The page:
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Ten Lessons from Kit Hinrichs


After almost 50 years in the business, Mr. Hinrichs had a wealth of advice on his presentation here in Tulsa. Below are some highlights, ten lessons from Kit Hinrichs.

Special thanks to our event sponsor Sappi, for the cool paper sample books designed by Hinrichs himself! Be sure to share your thoughts on Kit’s presentation in the comments below. What did you learn? What were your favorite words of wisdom?

 

Lesson One:  Be Bold & Unexpected

Hinrichs started off the night with an emphatic plea: don’t create wishy-washy designs. If you’re going to bother being a designer, contribute work that is unique, bold, and unexpected.

 

Lesson Two:  Change Your Point of View

If you change your point of view, you can change your audience’s perspective. When working on a USC project, the public generally thought of the campus as predominantly upper class, and mostly white. To challenge this conception, he took 40 photographs of students on campus, and pieced them together into one (very diverse) face.

Lesson Three:  Images as Words//Words as Images

As Kit put it, “I am not an Illustrator. I am a storyteller.” When dealing with a large area of type, Kit uses an effective trick to keep the story alive: inserting an illustration or image for one of the letters turns a graphic into typography.

 

Lesson Four: Embrace clichés
As much as we all want to be original (see “Lesson One”), clichés can serve a purpose. They communicate quickly, and people understand them. Hinrichs likes to play with clichés and twist their meaning. One example: his graphic for the National Medical Enterprise, who wanted to somehow show off the wide range of medical services they offered.

 

 

Lesson Five: Keep your audience entertained, while educating them

The Annual Report for the TenFold software company could have easily been serious and straightforward. But to get people interested, Kit went with a “Holy cow” theme. When he showed the final piece to his clients, the engineers replied “those wings aren’t big enough to make [the cow] fly.” Not the feedback he expected, but he knew he had their interest.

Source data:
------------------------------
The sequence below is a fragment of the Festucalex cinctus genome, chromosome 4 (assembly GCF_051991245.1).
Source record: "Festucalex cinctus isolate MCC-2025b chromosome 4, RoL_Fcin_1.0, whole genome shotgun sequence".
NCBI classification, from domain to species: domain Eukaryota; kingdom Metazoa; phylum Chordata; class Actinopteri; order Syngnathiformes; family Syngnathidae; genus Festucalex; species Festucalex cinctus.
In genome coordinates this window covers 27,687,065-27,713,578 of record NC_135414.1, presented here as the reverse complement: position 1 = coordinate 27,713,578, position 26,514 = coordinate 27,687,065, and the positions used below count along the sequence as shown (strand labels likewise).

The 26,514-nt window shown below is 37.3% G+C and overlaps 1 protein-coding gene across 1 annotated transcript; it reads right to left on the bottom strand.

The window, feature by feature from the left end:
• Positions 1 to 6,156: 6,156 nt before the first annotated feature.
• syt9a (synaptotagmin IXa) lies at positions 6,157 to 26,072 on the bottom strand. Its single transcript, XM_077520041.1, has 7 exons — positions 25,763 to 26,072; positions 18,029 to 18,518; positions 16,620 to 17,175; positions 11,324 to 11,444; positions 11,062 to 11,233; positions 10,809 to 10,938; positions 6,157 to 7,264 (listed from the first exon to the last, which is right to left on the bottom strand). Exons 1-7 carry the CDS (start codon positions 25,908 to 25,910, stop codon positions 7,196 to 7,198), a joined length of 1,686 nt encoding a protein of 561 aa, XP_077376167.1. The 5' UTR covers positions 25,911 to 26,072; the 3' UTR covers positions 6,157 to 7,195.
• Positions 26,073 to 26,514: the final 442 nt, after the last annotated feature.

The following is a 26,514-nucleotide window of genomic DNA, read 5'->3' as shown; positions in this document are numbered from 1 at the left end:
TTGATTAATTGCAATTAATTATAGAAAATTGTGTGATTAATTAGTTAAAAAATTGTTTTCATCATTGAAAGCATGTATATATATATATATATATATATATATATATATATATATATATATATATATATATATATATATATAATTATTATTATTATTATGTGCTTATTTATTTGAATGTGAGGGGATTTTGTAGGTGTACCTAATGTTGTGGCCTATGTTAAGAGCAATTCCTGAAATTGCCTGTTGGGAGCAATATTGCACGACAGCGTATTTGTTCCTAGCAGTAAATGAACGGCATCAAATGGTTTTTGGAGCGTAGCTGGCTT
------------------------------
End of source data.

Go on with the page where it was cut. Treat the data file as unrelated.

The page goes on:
Lesson Six: Look to the arts, or link to history

When the Golden Gate National Parks Conservancy commissioned Studio Hinrichs to create a graphic identity in commemoration of the bridge’s 75th Anniversary, he turned straight to the source for inspiration. They created a typeface, Golden Gate Girder, inspired by the bridge’s “construction of rivets and girders and in its Art Deco styling.”

 

Lesson Seven: Piqué their curiosity 
Design can be playful. Engaging your audience gives them something to remember. Kit did just that in his journal @issue, with  a series of quizzes.

 

Lesson 8: Tap Into Your Personal Passions
Never underestimate the power of honest, raw passion. Kit kept this blunt reminder light by saying, “you all have passions… some legal, some not.”

Kit’s passion is for American folk items, mainly antique flags. This lead to his book, Long May She Wave. Coincidentally, this book came out just three months before 9/11. After the tragedy, book sales soared, and all the proceeds went straight to the Red Cross.

 

Lesson 9: Take the long view.
We aren’t in this business for just 15 minutes. Focus on building a long relationship with your clients. Kit cited his long relationship with Potlatch (predecessor of the night’s event sponsor, Sappi). Hinrichs worked on their Annual Report for 25 years. He would often use imagery of the loggers in reports, to show the source of the paper. On one photo shoot there was an ornery tree in the background, but thanks to the loggers the tree was down and out of the shot in no time.

As a side note, Kit had a reminder about working in print. Print is not just about getting ink onto paper. We should strive for pieces that utilize printer’s services and make projects unique, things that can’t be accomplished on web.

 

Lesson 10: Make it move.

Kit gave one last enigmatic piece of advice: if all else fails, make it move.

 



Kit Hinrichs wrapped up the evening by taking questions and signing posters. We had a great time and learned much more than ten things. We hope you enjoyed the March event as much as we did! Join us in April for another brilliant designer (and West Coaster), Petrula Vrontikis.

 

Update 4/1: we originally stated Kit Hinrichs had nearly 30 years of experience in the field; that number should actually have been 50. 

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